Crossbow (German: Hakenkreuz) or Swastika (Sanskrit: स्वास्तिक) - Cross with equal sides with broken arms at right angles and turned to the right (卐) or to the left (卍).
The expression comes from the Sanskrit word "swasti", which means good.
The Thai greeting with clasped hands (as in prayer) has the same roots and the same meaning.
The swastika is a widely used symbol in the Dharma religions (Hinduism, Buddhism and Jainism). Hinduists often decorate the swastika with one dot in each quadrant. In India it is a very common and common symbol, so it is part of several devanagari alphabets.
It is also part of modern Unicode. Often found in religious texts, wedding invitations, ornaments, etc. It is used for marking religious flags in Jainism and Buddhist temples in Asia.
There is archaeological evidence that forms of swastika date back to the Neolithic. In the 1920s the swastika was borrowed as a Nazi symbol and has been a controversial symbol ever since. In the Western world, the swastika is best known as a symbol of Nazism, which distorts the historical meaning of the symbol of the East.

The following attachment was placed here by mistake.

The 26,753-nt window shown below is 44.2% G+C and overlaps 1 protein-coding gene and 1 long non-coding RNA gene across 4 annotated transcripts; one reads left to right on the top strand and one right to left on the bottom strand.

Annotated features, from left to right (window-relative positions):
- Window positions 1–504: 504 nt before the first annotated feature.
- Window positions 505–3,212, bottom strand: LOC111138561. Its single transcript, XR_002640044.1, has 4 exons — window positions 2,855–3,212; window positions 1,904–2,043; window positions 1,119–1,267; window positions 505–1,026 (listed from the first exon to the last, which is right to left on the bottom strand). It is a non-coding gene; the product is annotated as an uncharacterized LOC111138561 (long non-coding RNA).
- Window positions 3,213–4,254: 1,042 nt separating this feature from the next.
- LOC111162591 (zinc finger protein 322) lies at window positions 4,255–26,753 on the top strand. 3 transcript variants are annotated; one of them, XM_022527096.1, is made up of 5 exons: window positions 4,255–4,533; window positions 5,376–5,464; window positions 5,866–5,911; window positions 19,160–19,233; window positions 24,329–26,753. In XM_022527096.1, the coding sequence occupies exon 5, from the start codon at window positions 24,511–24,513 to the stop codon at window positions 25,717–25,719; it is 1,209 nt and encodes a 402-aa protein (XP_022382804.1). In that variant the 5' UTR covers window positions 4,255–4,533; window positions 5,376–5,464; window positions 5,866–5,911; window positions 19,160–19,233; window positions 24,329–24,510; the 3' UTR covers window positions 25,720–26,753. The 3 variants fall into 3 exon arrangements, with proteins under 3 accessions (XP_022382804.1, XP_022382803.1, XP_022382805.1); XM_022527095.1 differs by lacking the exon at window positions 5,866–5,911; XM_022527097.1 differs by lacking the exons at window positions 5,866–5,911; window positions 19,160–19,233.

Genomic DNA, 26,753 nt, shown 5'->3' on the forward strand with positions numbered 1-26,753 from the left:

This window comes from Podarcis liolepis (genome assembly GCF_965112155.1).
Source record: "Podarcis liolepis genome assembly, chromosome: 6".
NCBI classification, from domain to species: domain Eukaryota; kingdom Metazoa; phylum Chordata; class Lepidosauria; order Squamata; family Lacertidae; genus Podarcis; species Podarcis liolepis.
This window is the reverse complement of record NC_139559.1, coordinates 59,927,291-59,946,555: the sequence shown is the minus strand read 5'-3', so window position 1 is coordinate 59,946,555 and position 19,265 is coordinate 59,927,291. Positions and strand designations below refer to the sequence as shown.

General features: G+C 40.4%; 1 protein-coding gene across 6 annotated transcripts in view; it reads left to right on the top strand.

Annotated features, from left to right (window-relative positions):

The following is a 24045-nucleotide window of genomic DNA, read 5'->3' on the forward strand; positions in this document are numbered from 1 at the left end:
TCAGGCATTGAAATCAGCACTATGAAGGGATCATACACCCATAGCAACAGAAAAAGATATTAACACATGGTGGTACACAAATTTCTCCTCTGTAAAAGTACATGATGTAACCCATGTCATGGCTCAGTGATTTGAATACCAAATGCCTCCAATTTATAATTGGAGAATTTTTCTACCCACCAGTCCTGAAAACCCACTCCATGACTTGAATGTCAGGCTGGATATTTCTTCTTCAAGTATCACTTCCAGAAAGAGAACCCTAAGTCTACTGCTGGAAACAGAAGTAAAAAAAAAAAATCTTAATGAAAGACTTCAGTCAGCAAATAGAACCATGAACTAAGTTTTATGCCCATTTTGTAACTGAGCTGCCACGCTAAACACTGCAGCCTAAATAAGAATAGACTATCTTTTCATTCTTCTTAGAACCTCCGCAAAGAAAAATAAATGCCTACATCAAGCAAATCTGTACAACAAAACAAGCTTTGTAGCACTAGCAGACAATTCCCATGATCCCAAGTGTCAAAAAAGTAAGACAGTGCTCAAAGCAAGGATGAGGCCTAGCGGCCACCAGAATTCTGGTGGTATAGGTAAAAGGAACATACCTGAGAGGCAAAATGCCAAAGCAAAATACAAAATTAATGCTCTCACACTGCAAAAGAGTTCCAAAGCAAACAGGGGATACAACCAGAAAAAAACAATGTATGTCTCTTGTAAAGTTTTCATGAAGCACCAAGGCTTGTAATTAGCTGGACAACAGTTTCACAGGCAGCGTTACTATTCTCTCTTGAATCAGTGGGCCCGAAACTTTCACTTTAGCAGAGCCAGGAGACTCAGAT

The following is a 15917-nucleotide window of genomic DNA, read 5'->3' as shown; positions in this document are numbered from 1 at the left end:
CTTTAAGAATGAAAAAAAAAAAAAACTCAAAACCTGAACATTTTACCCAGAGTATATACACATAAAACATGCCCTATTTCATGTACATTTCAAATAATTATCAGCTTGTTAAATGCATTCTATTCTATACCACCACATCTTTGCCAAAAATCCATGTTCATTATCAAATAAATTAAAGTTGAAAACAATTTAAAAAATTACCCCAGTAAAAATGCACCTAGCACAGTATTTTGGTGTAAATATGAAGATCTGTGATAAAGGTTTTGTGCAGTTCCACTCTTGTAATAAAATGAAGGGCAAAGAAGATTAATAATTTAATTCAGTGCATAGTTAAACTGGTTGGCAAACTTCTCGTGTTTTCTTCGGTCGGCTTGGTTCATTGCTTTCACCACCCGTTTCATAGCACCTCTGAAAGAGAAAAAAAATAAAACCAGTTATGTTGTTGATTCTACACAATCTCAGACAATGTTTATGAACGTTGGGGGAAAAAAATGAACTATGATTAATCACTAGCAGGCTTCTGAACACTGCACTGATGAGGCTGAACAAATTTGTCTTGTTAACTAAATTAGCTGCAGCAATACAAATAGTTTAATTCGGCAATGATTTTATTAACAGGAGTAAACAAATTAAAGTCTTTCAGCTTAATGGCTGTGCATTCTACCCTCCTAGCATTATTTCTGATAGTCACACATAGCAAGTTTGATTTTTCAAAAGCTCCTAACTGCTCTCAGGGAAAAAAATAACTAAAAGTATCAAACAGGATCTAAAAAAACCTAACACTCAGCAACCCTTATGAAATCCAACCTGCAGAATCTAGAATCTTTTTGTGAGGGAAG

It is also found in other Asian, European, African and Native American (Indian) cultures, sometimes as a geometric motif, sometimes as a religious symbol.
Although in Europe this symbol can be found on many buildings and monuments, its use in the Western world is avoided due to its connection with Nazi Germany.